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The Great Migration


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The Great Migration



Searching for a better life, many English families migrated to British colonies. Unfortunately, the majority of them traveled under extremely harsh conditions: overcrowding on the ships caused the majority of the immigrants to arrive diseased, famished, and destitute from the long journey across the ocean. For those families that arrived safely, modest prosperity was attainable, and many went on to make invaluable contributions to the development of the cultures of the new colonies. Research into the origins of individual families in North America revealed records of the immigration of a number of people bearing the name Townleah or a variant listed above: Henry and Margaret Townley settled in Maryland in 1721; Mary Townley settled in New England in 1756; Patrick and William Townley arrived in Philadelphia in 1834..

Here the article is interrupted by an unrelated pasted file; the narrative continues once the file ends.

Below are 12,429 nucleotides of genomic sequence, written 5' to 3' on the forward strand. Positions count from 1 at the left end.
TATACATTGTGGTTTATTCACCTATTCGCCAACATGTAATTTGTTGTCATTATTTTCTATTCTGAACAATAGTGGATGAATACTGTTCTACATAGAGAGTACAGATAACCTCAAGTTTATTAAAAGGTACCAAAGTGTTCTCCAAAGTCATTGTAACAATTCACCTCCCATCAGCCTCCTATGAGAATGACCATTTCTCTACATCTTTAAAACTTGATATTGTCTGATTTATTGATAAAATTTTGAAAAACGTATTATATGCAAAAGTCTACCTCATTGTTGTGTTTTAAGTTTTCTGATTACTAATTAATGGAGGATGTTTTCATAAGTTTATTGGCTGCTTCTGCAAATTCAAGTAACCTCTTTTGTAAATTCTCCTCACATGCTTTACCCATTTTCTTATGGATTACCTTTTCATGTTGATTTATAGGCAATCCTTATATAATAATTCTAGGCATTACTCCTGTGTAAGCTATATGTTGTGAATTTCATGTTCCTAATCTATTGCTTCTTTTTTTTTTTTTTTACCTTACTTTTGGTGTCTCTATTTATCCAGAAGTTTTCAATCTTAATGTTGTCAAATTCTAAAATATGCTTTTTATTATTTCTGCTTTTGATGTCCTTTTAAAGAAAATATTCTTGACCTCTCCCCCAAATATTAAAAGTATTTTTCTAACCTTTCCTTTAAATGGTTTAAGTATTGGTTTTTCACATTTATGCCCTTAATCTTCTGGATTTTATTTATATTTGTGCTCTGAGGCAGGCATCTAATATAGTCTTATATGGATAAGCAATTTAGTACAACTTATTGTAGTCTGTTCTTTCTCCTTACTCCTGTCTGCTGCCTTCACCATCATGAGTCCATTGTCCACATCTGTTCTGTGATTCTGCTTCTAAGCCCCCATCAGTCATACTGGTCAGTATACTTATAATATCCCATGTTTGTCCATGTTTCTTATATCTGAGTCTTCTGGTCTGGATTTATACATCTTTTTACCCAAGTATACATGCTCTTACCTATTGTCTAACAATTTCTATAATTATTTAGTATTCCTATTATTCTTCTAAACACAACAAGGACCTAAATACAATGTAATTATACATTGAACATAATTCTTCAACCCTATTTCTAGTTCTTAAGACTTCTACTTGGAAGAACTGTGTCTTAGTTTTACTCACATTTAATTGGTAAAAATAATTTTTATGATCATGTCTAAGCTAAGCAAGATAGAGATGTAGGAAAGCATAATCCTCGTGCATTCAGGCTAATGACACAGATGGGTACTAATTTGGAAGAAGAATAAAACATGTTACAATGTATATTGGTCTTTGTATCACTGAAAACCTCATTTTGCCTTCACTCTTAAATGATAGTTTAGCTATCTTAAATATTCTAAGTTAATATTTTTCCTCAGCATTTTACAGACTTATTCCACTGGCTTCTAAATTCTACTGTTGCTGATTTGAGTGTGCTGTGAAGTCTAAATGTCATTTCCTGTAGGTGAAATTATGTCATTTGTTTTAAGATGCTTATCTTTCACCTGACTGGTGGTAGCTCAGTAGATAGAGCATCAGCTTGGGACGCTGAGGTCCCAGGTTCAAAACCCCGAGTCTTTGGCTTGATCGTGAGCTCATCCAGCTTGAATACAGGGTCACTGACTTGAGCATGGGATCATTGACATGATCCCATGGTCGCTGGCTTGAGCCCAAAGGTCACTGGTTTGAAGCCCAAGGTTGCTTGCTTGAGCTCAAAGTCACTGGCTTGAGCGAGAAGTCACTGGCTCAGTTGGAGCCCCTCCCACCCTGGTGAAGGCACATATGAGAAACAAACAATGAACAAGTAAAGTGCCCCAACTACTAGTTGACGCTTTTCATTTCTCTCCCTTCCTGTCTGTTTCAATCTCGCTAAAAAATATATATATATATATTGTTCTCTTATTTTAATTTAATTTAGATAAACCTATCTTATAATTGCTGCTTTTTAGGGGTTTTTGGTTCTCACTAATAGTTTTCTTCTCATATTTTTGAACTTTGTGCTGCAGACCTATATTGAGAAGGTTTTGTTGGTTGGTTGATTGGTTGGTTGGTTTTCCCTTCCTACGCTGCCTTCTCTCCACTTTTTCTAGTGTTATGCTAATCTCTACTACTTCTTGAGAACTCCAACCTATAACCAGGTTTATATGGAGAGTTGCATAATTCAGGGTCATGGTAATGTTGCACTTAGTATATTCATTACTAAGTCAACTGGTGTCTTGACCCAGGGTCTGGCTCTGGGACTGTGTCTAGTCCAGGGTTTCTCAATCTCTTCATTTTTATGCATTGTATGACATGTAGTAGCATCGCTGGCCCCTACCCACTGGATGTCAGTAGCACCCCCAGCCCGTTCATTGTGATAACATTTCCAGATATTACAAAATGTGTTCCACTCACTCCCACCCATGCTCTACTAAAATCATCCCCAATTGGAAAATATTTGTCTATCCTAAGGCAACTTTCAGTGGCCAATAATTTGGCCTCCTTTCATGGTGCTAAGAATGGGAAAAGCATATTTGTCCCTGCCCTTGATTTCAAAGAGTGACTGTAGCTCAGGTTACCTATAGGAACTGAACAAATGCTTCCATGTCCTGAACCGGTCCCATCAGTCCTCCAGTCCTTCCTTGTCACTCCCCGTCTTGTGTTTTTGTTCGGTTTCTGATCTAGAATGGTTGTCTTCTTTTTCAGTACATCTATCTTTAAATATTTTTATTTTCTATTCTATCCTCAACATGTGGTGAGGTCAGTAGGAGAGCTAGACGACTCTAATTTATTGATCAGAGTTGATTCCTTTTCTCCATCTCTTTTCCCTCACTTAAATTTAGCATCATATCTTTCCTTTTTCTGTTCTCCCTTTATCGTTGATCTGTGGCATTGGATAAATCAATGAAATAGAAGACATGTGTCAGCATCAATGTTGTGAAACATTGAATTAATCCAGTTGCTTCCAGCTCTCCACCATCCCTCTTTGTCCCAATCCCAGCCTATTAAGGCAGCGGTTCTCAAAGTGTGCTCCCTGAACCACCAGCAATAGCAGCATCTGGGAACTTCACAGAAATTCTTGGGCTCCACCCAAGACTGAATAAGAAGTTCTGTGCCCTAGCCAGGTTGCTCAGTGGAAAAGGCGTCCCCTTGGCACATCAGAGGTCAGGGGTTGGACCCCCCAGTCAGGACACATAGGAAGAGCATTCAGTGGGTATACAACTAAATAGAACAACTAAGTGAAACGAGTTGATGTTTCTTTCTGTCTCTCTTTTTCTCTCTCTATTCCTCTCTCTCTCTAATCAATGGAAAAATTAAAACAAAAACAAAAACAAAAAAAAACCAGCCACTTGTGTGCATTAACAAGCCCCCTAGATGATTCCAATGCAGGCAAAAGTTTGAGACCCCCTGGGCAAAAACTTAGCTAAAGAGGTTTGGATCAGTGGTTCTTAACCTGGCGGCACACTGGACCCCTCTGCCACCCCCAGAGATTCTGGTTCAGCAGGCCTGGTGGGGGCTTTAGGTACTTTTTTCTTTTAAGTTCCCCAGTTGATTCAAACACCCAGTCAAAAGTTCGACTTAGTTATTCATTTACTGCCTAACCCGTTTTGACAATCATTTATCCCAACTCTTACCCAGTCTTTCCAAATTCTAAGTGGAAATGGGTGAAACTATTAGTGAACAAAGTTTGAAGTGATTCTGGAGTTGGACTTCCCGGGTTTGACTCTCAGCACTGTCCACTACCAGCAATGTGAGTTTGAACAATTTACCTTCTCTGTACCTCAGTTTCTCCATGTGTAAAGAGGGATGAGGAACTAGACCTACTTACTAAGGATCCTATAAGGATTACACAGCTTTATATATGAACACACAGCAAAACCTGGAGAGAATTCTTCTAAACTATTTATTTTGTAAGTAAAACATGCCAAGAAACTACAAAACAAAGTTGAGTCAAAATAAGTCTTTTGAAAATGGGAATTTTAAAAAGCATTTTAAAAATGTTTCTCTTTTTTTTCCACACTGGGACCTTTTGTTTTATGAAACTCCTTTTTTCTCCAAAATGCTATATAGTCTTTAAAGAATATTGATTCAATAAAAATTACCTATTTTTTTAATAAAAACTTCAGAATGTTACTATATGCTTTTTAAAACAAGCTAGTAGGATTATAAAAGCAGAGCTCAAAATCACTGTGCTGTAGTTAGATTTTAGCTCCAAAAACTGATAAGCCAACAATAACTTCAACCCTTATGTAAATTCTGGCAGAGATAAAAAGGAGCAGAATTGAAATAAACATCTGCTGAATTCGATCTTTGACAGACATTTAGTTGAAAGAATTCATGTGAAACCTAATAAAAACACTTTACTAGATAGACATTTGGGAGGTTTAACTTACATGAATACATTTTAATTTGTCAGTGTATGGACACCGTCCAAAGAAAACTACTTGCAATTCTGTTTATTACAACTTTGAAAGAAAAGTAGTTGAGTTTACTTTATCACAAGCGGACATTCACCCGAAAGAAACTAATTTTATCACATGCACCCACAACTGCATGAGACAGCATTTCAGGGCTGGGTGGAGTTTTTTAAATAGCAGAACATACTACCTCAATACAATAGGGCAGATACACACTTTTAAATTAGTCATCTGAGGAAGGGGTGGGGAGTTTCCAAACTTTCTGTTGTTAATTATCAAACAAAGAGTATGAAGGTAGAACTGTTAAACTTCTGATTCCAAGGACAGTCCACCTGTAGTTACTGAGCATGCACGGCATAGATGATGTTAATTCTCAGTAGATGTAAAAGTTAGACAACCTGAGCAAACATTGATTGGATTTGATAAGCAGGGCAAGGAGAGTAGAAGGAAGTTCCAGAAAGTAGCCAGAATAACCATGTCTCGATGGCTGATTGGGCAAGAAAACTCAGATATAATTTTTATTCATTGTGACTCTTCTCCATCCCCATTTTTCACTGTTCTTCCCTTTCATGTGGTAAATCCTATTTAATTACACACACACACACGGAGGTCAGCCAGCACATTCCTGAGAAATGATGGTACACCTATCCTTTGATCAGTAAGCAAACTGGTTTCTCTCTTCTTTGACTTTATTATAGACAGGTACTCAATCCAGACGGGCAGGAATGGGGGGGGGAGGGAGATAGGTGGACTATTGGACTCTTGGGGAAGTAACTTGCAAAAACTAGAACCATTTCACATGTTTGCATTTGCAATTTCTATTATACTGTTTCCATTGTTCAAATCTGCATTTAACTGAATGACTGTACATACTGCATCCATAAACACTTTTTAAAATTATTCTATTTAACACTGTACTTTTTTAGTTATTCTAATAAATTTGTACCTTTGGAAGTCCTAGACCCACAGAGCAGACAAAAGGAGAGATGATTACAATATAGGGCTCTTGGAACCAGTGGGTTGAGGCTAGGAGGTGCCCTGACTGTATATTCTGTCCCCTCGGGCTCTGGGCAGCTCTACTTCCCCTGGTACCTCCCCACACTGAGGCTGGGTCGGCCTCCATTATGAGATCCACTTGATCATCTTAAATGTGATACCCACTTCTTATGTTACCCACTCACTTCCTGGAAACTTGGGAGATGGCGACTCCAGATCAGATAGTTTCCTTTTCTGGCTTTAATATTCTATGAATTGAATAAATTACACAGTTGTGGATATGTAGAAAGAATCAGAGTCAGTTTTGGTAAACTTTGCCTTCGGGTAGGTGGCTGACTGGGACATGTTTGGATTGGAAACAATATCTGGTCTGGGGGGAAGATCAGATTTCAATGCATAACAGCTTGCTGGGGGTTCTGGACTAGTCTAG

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Motto


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Motto



The motto was originally a war cry or slogan. Mottoes first began to be shown with arms in the 14th and 15th centuries, but were not in general use until the 17th century. Thus the oldest coats of arms generally do not include a motto. Mottoes seldom form part of the grant of arms: Under most heraldic authorities, a motto is an optional component of the coat of arms, and can be added to or changed at will; many families have chosen not to display a motto.

Motto: Tenez le vraye
Motto Translation: Keep or speak the truth.


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Townleah Family Crest Products


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Townleah Family Crest Products




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See Also


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See Also




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Citations


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Citations